"My mother likely contracted the virus at the hospital where she worked during the period when your Executive Order No. GA-18 forbade local governments from implementing their own safety measures, such as mandating the wearing of masks, to protect the public and healthcare workers from the spread of COVID-19," Tulip wrote.
She added: "Other states and countries have managed to slow their spread by implementing simple policy measures such as mask-wearing."
After Texas hit a record-high 5,000 cases on June 23, Abbott re-issued his request for Texans to stay at home that night.
But Tulip told CNN her mother "didn't have the option to Netflix and chill" as a frontline worker and instead had to continue showing up to the hospital where she worked. She said the only places her mom went during the pandemic were to work and back home.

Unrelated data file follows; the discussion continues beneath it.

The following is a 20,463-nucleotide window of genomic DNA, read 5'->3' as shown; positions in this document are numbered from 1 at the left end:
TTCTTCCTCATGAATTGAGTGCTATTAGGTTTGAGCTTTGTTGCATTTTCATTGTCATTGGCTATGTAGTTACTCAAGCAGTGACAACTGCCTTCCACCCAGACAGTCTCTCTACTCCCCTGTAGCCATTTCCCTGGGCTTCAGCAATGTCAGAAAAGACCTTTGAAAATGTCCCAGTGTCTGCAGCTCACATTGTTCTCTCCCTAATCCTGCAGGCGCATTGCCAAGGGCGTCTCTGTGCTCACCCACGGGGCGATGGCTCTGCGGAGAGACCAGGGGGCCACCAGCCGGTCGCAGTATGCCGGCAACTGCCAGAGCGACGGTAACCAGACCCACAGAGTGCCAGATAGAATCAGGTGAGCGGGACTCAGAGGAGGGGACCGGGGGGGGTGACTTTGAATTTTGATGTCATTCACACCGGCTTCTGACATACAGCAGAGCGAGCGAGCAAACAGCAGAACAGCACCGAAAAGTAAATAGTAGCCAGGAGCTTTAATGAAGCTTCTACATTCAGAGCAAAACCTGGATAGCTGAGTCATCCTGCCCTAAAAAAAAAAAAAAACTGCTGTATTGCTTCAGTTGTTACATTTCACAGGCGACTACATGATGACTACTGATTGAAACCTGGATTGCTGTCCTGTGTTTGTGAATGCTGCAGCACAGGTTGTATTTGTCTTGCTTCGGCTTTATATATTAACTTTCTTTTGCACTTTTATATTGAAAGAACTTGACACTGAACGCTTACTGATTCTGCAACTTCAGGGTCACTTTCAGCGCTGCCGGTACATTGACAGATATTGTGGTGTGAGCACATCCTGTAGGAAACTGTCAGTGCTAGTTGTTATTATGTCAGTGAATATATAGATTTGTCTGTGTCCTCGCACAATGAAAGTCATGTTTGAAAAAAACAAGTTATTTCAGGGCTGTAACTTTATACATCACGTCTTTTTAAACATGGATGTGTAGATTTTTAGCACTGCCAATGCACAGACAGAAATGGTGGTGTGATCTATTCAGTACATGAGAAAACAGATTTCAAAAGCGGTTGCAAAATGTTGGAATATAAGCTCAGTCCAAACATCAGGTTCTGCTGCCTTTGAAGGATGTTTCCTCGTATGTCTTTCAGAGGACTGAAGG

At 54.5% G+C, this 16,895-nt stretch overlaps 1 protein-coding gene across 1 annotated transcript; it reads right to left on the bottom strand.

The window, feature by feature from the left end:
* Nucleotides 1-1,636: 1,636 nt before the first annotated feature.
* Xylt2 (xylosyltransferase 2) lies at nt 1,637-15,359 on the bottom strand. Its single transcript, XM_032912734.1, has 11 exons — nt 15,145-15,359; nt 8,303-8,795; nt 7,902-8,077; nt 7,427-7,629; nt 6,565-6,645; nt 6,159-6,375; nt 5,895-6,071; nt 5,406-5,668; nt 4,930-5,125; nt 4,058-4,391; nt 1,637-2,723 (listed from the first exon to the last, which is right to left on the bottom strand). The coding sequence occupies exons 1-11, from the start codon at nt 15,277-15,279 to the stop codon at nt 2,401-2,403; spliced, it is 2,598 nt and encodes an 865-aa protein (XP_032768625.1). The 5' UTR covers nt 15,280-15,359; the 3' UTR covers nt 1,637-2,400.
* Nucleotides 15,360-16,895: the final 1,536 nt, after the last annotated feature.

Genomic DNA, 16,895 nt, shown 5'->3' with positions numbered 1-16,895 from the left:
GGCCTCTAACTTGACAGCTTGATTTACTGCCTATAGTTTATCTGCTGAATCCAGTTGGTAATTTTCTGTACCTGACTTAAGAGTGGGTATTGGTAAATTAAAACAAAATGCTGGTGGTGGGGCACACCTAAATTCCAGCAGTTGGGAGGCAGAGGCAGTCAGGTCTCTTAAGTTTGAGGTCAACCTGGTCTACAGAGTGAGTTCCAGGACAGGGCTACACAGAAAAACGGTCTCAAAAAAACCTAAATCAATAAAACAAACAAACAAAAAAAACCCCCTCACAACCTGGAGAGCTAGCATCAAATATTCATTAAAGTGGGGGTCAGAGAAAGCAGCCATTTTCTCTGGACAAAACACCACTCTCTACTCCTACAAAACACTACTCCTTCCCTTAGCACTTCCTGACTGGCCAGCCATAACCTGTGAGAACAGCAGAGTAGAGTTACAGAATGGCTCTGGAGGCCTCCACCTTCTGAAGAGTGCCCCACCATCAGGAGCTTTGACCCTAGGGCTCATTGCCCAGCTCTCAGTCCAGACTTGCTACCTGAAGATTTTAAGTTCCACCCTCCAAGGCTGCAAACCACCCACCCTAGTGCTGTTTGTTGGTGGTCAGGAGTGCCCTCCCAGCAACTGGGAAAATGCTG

Papadimitriou first noticed symptoms of the virus on June 28 and spent the next days ill in bed, according to her daughter.
She documented her symptoms in a journal. In one entry, she wrote: “Dizziness, lightheaded, chills, body aches, huge headache, shaking and drowsy and a fever at 100.8 degrees. All at once at 10:30 pm."
"The next Saturday, she died," Tulip told CNN.
The governor's mask mandate on July 2 was "too late to help my mother," Tulip said.
"There will be far more deaths of Texans than there needed to be," Tulip wrote in her open letter, adding that to her the governor's "inaction and active denial" of the virus' impact "has made it clear that the people dying, and the families they’re leaving behind, are just numbers to you."
As she told Abbott: "My mother mattered."
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